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Eurasian Journal of Business and Management

Vol.11 No.2
June 2023

 Page Number

 Article Information


An Exploratory Study of Crisis Leadership Qualities: the Creative, Adaptive, Resilient, Emotional Intelligence (CARE) Survey

Cheng Boon Koh

DOI: 10.15604/ejbm.2023.11.02.001


Crises are low-probability but high-impact situations and events that may have adverse ramifications on individuals, organizations, society, nations, and the world. Studies have suggested that crisis leadership is an essential competency, but it has rarely been researched. This study aimed to identify important crisis leadership qualities as this is a critical knowledge gap that needs to be addressed by both researchers and educators. Understanding key crisis leadership qualities can serve as a basis for developing a psychometric tool to raise the awareness of leaders and individuals, which is essential for effective leadership education and development. This study adopted a four-stage exploratory study approach: 1) initial proposal based on the literature review and the personal experience of the researcher; 2) refinement through a pilot study with SMEs; 3) experiment with undergraduate students, and 4) experiment with military officers. This exploratory study suggests that the CARE survey is valid and reliable for measuring crisis leadership qualities.  The findings have practical implications for leadership selection, education, and development. The proposed CARE model offers a building block for researchers and practitioners including leaders to think out of the box, be able to adapt and have resilience and emotional intelligence to lead effectively and successfully during a crisis.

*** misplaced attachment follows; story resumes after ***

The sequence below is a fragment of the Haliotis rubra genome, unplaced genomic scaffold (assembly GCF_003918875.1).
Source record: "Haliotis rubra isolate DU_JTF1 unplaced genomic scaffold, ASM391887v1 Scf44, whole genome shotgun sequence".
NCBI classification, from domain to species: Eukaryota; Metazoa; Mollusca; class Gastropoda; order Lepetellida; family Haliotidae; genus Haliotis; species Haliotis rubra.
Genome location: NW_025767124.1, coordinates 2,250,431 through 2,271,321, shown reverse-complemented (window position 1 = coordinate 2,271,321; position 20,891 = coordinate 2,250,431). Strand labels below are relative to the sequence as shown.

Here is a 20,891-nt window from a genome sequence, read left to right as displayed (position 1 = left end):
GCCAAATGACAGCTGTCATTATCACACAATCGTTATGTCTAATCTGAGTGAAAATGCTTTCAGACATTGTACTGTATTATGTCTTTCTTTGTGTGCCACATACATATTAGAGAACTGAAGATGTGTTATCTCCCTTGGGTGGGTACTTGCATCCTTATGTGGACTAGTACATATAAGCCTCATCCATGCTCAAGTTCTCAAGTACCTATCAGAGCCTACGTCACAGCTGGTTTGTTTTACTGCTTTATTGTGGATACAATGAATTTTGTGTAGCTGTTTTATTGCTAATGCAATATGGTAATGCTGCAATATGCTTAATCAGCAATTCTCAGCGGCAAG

Keywords: Crisis Leadership Qualities, Self-awareness, Leadership Development


The effect of Regulatory Compliance on SMMEs’ Access to Government Support during Covid 19 Lockdown: the Case of King Cetshwayo District in KwaZulu Natal

Sheunesu Zhou, Mandla Mfundo Masuku, Tendai Chimucheka, and Ayansola Olatunji Ayandibu

DOI: 10.15604/ejbm.2023.11.02.002


This paper analyzes the impact of non-compliance on distribution of government support to SMMEs in the King Cetshwayo district in South Africa during the Covid 19 lockdown. We use qualitative data from semi-structured interviews and thematic content analysis to analyze the experiences and perceptions of government employees and political representatives who were involved in distributing the goods or services. Our findings show that compliance and negative attitudes towards compliance requirements were a hindrance to government interventions to ameliorate the Covid 19 pandemic induced recession. The top-down structure of the compliance system also contributed to challenges as local, national, and regional regulators were not coordinated with each other. We therefore recommend alignment of compliance requirements across the distinct levels of government (regulators), and improvement in efficiency of the regulatory system. A complete online system can be used and made accessible to local regulators to improve service delivery. In addition, compliance requirements can be relaxed during times of crises to enable access to government support by SMMEs.